Thursday, May 25

Smart guy


Recent UCLA transfer Moshe Cavalin, 11 years old, took an unusual path to the university

Moshe Kai Cavalin, who is 11 years old, began his career at UCLA last week as a third-year studying mathematics.

Moshe Kai Cavalin, who is 11 years old, began his career at UCLA last week as a third-year studying mathematics.

Tiffany Cheng


The day Moshe Kai Cavalin moved into UCLA’s off-campus housing, his parents moved in with him.

Too young to live in the dorms, Cavalin, just shy of 12 years old, began classes at UCLA last week as a third-year mathematics student.

“(Off-campus housing) is mostly graduate students and their kids. For me it’s the opposite,” Cavalin laughed. “I’m bringing my parents.”

Cavalin began learning how to read and do math from his parents when he was 3.

After several rejections from public schools that worried he would be a distraction to older classmates, Cavalin’s parents, Shu Chien and Yosef Cavalin, continued home-schooling their son until he surpassed their knowledge.

“He was quick to pick up things. When he was bored, he asked for his father’s books,” Chien said. “He didn’t talk when he was little, so we didn’t know if he understood the meaning of words.

Now he talks nonstop.”

At 8 years old, Cavalin entered East Los Angeles College as a part-time student, a year-long probationary period of sorts by the school to test his skill and attention span.

While he quietly waited among the chatter for his first college course to start, Cavalin’s professor, who thought the young boy was saving a seat for his mother, told him to go get her as the class was about to begin.

“I told him, “˜No it’s me taking the class,’” Cavalin said.

Shocked by the boy’s age, Cavalin’s professor tested his knowledge until he was satisfied with the string of correct responses he received.

“It started out (other students) were thinking I’m a superman.

No, I’m not a superman … out of this world. I just work hard, that’s all I do,” he said.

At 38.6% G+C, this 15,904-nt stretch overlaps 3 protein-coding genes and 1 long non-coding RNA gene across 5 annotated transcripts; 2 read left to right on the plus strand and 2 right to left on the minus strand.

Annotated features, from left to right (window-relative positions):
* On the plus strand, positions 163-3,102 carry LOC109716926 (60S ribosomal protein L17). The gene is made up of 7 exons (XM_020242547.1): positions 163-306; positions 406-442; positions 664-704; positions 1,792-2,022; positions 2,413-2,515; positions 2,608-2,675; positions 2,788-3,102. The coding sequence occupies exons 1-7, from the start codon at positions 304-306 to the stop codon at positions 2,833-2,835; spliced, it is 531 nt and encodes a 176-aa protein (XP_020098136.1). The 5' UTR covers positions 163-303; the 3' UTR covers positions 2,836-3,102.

Last June, Cavalin graduated as the youngest student in the United States to hold an associate’s degree ““ summa cum laude with a 4.0 GPA.

“He’s a really good kid. I feel weird calling him a kid. … He’s more than willing to help out in all his courses,” said Alexander Carlos, a friend of Cavalin’s from ELAC and a third-year applied mathematics and economics student at UCLA. “Everyone in class is always … blown away by his age. They think “˜Wow, if he can do it, I can do it.’ It’s inspirational.”

From a young age, Cavalin’s parents encouraged him to develop both sides of the brain, science and art. In addition to academic achievements, the Regent’s Scholar has also won numerous awards as a martial artist and pianist, and added swimming and scuba diving to his repertoire.

“Make a plan and put your heart on that plan,” Cavalin said.

He said this philosophy, along with hard work, is what has led him to success. It is something he hopes to inspire other students with in a book he is writing for parents and their children add about how to succeed in school.

As Cavalin and Chien walked away from the Court of Sciences, Cavalin playfully chatted alongside his mother. A Chinese belief says a mother’s traits while she is pregnant are also passed on to the child, Chien said, adding that people often tell her it was because she was studying international business while pregnant that her son is so advanced.

“Mom, did you like burgers too?” Cavalin asked her excitedly, quickening his pace to catch up. “Pizza?”

Cavalin said he hopes to continue his education in astrophysics, maybe at UCLA, where he encourages his mother, who plans on pursuing her Ph.D. when her son is a bit older, to do the same.

“I’m nervous and excited (to be at UCLA). I’m going to have more people to experience my hard times with and study with and chat with, but my father says be careful because most people here have dates. … After I get my Ph.D. I’ll worry about a girlfriend and stuff.”

Despite his seemingly endless achievements, Cavalin maintains he is just a regular kid.

“I like to do math problems in my free time,” Cavalin laughed.

“No, I’m kidding. … Many people think I’m a genius, but I’m not. There are roughly 6.7 billion people in the world. Everyone is smart in his or her own way.”

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